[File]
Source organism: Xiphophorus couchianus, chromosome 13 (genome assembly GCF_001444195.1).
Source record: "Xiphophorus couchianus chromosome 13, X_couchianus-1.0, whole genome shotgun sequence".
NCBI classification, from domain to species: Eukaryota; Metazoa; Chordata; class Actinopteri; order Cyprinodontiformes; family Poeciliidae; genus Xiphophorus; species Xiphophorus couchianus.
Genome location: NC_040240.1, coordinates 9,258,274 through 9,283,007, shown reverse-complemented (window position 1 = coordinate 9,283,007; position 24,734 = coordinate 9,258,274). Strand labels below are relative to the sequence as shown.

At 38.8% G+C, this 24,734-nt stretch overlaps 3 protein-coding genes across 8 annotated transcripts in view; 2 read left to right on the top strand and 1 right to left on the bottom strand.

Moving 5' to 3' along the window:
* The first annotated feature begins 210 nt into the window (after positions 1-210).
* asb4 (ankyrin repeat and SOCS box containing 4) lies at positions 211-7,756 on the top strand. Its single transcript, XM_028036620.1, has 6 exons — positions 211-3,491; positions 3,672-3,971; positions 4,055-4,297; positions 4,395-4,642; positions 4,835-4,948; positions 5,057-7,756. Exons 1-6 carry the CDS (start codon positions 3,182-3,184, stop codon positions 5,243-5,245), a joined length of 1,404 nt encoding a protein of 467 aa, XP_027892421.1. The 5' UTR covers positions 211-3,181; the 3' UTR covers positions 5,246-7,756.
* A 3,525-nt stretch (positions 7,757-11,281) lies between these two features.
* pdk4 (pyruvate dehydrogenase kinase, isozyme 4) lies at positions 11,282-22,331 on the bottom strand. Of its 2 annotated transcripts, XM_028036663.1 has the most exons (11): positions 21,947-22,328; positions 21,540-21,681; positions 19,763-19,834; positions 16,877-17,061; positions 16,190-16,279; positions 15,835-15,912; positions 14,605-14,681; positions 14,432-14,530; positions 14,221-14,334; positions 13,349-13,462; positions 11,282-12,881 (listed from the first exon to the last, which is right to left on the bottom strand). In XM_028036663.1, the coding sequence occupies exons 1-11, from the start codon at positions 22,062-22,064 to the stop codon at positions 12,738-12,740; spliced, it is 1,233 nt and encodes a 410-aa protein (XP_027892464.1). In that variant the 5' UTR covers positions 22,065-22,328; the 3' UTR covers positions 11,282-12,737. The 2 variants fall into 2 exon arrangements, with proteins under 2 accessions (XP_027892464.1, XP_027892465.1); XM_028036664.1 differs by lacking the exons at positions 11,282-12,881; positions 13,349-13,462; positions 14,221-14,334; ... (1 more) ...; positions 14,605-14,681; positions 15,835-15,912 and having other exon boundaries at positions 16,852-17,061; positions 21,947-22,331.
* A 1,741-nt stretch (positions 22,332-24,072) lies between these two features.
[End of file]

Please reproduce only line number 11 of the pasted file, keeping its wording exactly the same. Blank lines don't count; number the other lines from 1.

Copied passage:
* A 1,741-nt stretch (positions 22,332-24,072) lies between these two features.